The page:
What’s the evolution of working on the sequel after working on the first game? It’s rare to see someone like you who sees game series from start to finish, and that’s what you do.

It was a pleasure. You never know when someone is about to get replaced on the music side, and sometimes it is just because the producers are bored. I have friends who have worked on parts of a game franchise, and then you choose to go a different way, and occasionally that’s for good reasons but rarely.

Do you play the games?

I play the ones I score. That seems important to me.

The original ‘Mordor’ flew beneath people’s radars.

I was personally surprised by how amazing it was. I thought it might be just another LOTR title, and then I said “oh shit” because I could see what these guys did. You hope that what you’re doing is something good, but you can’t see how that ends up…until it’s done. It was a happy surprised and I was delighted. There’s a quote from Hollywood that “Nobody knows nothing,” and you don’t know what will hit until it’s done. But you can’t play a game if you’re not in-house, because security is what it is in this industry. But I’ve reached a point where I can tell from the assets I’ve got and from talking to a team when something is going to do well at this point.

I loved your work on ‘The Bureau: XCOM Declassified.’ That’s a game that very few people have played and it has a very public, in fact brutally public, history of major creative changes that clearly hampered the end-product — but your work is solid. And because it is such a derided title, even finding isolated soundtrack examples to share with others is nearly impossible. What is it like to work on a title of this scale and then experience those types of set-backs?

I enjoyed working on the game. I was working with the audio director Michael Kamper who was also the audio director on Bioshock 2. I thought the game was going to be cool, and I think the score turned out very well, but it just never — I don’t know the machinations of what went on. The people you work with in games are the best because they have no ego. Especially not the ego of folks in film or TV. If they don’t like something, they’ll just tell you, and if they do like it you get it done. My joke is that the game industry is the Minnesota of the entertainment industry. It’s where all the too nice folks congregate.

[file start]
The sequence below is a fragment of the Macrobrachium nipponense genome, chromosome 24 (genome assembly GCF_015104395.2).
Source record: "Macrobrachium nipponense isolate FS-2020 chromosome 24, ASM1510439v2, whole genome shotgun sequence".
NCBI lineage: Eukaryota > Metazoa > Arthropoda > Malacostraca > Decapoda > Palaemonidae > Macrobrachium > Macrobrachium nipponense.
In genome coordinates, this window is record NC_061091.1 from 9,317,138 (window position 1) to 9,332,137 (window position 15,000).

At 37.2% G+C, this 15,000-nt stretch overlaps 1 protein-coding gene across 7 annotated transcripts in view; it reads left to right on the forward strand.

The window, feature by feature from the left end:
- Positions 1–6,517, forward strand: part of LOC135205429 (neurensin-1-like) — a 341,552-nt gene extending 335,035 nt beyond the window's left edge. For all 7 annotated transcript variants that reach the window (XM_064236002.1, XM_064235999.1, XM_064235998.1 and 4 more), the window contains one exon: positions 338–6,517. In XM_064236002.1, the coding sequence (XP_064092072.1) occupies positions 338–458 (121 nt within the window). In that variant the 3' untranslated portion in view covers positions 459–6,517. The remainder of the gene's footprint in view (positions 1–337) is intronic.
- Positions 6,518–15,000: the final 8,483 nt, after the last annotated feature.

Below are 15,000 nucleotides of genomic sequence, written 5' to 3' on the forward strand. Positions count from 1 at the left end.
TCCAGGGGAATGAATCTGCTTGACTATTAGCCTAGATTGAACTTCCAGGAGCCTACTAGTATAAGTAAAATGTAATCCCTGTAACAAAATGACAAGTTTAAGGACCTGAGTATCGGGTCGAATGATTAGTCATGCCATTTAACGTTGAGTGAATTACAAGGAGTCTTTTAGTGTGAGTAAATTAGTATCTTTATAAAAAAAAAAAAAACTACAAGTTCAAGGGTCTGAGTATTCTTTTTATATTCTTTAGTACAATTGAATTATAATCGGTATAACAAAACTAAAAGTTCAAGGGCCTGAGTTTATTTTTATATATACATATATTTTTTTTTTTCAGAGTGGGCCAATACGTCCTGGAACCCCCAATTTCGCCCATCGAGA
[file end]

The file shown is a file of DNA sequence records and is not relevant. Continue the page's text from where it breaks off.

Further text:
You famously got into game scoring way too early and then bailed on games because you publicly declared that the medium didn’t have the money or the technical strength to do things right, and then you came back a decade later. Can you talk about making that kind of choice?

I score three early ’90s games, and that’s because a friend from high school became a game producer and because of how that technology was formulated, he hired me to score Voyeur and Voyeur 2 — again doing that franchise work in games. And then the company went out of business, and I didn’t have other contacts in the industry, which was not that interesting to composers at the time. I didn’t want to trigger synth engines. It wasn’t that direct of a departure. If I was smarter — or had a crystal ball — I would’ve stayed in. In 2004, my agent at the time sent my work to THQ and you still sent resumes via fax at the time. My girlfriend’s roommate from college saw my resume on the fax machine, and that’s how I got back into games. That’s how I get people to listen to my music. I didn’t play games back then, and then in 2004 I started playing and thought, “oh wow this is the future.”

That’s what brought me to Destroy All Humans! And while I didn’t win awards, I got nominated for some. TV at that moment was at a low ebb. TV was bad and reality was just getting in and it was all synths and samples. It was the perfect time to pivot into games that had budgets and orchestras and concepts. And that’s when Bioshock was offered to me. The audio lead from Destroy All Humans! went from that studio to Irrational Games. At the time, the name Bioshock meant nothing. She said, “We have to hire Garry,” but they didn’t know me. She pushed and they hired me. From there, I was told that this score had to be completely unique, which is a great challenge right from the start. That game became huge. That’s just how things happen. Sometimes things just connect to the zeitgeist and I don’t know why they hit when and how they hit.